Managing waste from commercial and industrial sources can dramatically reduce the waste going to landfill.
A waste audit is a useful starting point to:
- define sources, quantities and types of wastes generated;
- identify where, when, how and why these wastes arise;
- identify areas of wastage and waste problems; and
- establish targets and priorities for waste reduction.
Results from a waste audit may identify many opportunities to reduce, reuse and recycle in commercial and industrial settings.
Reducing and re-using waste in industry
Reducing waste in a commercial or industrial setting can reduce landfill fees and could also include reducing the toxicity or hazard of a waste material. Waste reduction techniques include:
- Changing the composition of the product to reduce the amount of waste resulting from the product's use;
- Reducing or eliminating hazardous materials that enter the production process;
- Using technology (including measuring and cutting) to make changes to the production process, equipment, layout or piping; or operating conditions;
- Purchasing only what is needed to avoid waste from unwanted materials (inventory control) and;
- Advertising waste materials (on-selling).
Good operating practices, such as waste minimisation programs, management and personnel practices, loss prevention, and waste segregation also helps to reduce waste at its source.
Recycling Techniques in industry
Recycling is the next option. Operators can:
- Return waste material to original process;
- Use the waste material as a raw material substitute for another process;
- Process waste material for resource recovery;
- Process waste material as a by-product; and
- Engage contractors to collect/recycle waste material.
Planet Ark also offers a free business directory specifically designed for Australian businesses searching for local re-use and recycling options. The site also provides recycling information for around 90 material types.
Waste Reduction by industry sector
For some industry sectors there are waste reduction guidelines.
The retail industry can generate large volumes of waste via the packaging received for incoming stock. Examples of methods to reduce waste in the retail sector include purchasing goods to on-sell with less packaging and recycling or re-using the packaging received.
SA Waste has produced a guide intended as a tool for commercial property owners, shopping centre managers and property managers involved with planning and implementing waste reduction/ recycling programs within shopping centres.
Office and Commercial
Large amounts of paper are derived from offices: up to 55 per cent of office waste is paper. Staff can reduce, reuse and recycle paper and buy recycled paper.
Malfunctioning, unused or unwanted electrical equipment is an increasing area of the waste stream and an increasing problem for disposal. Buying equipment wisely, maintaining it correctly and recycling old equipment can help to reduce this e-waste. Choosing office equipment wisely and maintaining and operating it well can also have a great impact on energy consumption and running costs.
Printer toner cartridges can be re-conditioned and batteries and mobile phones can be recycled. See the Recycling Near You website.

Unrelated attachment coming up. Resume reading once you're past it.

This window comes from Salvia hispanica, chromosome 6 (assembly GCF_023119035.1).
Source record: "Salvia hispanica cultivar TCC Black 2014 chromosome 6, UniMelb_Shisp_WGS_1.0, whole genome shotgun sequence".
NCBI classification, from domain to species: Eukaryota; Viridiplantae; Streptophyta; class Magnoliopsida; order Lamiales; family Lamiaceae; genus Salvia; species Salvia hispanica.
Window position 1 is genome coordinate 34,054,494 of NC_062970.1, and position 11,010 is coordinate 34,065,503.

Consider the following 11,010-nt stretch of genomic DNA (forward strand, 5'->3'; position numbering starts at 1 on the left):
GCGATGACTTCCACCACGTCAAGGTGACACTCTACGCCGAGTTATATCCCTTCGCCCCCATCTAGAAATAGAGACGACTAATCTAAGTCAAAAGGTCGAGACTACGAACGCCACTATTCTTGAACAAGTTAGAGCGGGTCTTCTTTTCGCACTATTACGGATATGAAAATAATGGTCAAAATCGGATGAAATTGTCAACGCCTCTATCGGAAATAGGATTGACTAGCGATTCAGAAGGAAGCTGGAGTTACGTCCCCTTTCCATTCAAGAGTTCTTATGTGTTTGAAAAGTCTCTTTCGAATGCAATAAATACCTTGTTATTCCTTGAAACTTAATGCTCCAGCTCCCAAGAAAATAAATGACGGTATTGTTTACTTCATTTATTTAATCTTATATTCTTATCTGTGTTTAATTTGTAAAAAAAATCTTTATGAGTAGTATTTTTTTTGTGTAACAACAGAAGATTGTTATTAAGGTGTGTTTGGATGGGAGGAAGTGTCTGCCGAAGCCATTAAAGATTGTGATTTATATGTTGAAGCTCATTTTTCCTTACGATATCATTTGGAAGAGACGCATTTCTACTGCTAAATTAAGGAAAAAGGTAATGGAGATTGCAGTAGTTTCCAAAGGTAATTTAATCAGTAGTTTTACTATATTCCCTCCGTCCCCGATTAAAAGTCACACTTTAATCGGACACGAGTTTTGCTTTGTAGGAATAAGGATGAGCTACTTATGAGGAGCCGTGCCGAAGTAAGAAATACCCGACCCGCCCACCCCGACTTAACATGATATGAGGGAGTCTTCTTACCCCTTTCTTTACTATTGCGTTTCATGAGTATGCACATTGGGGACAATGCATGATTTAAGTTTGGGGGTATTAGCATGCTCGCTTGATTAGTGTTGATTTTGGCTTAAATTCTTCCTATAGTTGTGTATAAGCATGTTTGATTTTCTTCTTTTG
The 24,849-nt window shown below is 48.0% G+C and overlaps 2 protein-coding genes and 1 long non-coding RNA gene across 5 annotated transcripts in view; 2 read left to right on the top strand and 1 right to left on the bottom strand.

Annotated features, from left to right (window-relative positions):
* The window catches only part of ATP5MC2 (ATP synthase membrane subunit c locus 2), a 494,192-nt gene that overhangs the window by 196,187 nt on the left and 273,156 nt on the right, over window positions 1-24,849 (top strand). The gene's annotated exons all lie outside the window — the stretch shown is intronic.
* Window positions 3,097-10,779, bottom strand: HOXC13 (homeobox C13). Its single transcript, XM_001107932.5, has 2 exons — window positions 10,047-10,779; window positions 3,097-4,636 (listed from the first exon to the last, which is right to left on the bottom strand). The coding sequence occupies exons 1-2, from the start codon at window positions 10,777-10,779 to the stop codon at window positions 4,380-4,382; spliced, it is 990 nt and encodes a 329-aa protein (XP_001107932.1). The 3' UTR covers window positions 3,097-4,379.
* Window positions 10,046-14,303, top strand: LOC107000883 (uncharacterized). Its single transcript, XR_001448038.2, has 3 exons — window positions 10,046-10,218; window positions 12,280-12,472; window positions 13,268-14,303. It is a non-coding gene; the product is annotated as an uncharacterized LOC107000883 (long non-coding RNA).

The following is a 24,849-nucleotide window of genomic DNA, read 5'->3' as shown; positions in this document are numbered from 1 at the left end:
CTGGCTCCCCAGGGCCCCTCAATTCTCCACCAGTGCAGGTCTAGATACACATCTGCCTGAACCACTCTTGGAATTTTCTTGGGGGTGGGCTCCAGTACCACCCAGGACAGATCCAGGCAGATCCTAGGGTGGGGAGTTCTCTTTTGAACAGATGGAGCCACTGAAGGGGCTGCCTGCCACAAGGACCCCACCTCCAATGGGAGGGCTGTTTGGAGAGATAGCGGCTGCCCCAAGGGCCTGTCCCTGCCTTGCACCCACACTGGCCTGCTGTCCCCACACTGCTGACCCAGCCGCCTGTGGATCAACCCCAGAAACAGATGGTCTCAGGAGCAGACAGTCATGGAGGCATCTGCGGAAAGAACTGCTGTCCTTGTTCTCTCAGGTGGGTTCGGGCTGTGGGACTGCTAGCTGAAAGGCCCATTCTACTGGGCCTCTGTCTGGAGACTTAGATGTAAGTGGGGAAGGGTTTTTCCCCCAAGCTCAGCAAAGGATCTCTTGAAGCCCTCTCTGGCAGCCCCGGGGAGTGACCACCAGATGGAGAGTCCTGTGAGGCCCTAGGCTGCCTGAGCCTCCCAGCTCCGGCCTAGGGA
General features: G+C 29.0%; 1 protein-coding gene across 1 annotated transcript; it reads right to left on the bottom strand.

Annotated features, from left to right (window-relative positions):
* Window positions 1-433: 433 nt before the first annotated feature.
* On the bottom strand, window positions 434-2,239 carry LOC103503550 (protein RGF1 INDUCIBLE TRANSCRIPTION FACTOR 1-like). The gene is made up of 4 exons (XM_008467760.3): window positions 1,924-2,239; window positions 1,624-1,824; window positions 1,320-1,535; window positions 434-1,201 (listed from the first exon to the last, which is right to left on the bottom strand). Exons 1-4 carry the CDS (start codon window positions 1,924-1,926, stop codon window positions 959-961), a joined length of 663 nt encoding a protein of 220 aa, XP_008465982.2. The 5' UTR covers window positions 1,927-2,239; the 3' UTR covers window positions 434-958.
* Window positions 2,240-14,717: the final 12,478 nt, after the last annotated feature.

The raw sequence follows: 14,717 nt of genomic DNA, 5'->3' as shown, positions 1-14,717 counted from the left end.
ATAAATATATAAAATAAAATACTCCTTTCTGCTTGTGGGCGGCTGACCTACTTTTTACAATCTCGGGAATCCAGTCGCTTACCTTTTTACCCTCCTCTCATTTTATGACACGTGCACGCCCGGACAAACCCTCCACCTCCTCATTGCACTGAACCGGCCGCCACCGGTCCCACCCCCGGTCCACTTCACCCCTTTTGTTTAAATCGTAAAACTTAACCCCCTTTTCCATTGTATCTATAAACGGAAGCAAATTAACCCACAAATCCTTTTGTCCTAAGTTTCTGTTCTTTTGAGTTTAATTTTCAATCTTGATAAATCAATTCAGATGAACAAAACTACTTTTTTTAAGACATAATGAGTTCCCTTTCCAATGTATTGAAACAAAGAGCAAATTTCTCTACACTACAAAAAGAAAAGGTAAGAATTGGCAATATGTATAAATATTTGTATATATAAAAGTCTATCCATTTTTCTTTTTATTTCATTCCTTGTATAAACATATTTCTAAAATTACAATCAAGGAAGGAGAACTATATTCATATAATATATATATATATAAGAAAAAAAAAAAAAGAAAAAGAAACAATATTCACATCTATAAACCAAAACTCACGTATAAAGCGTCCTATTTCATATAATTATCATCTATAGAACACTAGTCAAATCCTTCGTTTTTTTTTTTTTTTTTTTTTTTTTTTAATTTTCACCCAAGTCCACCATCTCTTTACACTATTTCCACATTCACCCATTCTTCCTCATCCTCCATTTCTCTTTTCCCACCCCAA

The Green Office Guide, produced by Commonwealth, State and Territory environmental agencies, has information on green office equipment.
The NSW Department of Environment and Conservation has produced a waste reduction guide for office tenants.
stuffBank is a program facilitating access for artists to used or surplus office resources, such as desks, chairs, lighting, filing systems and display systems.
Hotels, Pubs and Clubs
The hotel industry has the potential to generate unnecessary waste, for example, from incorrect storage and handling of food and preparing excess food.
In Victorian hotels, a survey indicated that more than 80 per cent of waste generated in hotels is recyclable, reusable or compostable.
The City of Melbourne has developed Green Hotels in consultation with a number of Melbourne hotels, including guides to making hotel businesses more waste-wise and energy-wise.
Catering and Events
Caterers can reduce food waste at events and reduce the use of disposable crockery and cutlery.
The EPA has developed Sustainable Event Guidelines.
Sustainability Victoria has developed this toolkit on Waste Wise catering.
Construction and Demolition
Large volumes of waste arise from the construction and demolition (C&D) sector. This accounts for approximately one third of the total waste stream in Tasmania and Australia. In 2006-2007, approximately 43% of Australian C&D waste went to landfill.
There are many ways the construction industry can reduce waste, from planning through to demolition. The culture and behaviour of procurement teams (including clients, architects, designers, planners, engineers, site operatives, facility managers, construction workers, contractors and subcontractors) can affect waste management practices.
Buildings can have eco-friendly design that incorporates deconstruction principles for ease of demolition and recycling. Building materials can be from recycled materials and/or they can be recyclable. Accurately estimating quantities of materials is important, as is separating and recycling waste onsite.
Designing and building to standard sizes and having some materials pre-fabricated offsite can reduce waste in the short and long term.
Sustainability Victoria has construction industry guidelines. It has a checklist for a waste minimisation plan which helps builders calculate and record volumes of waste.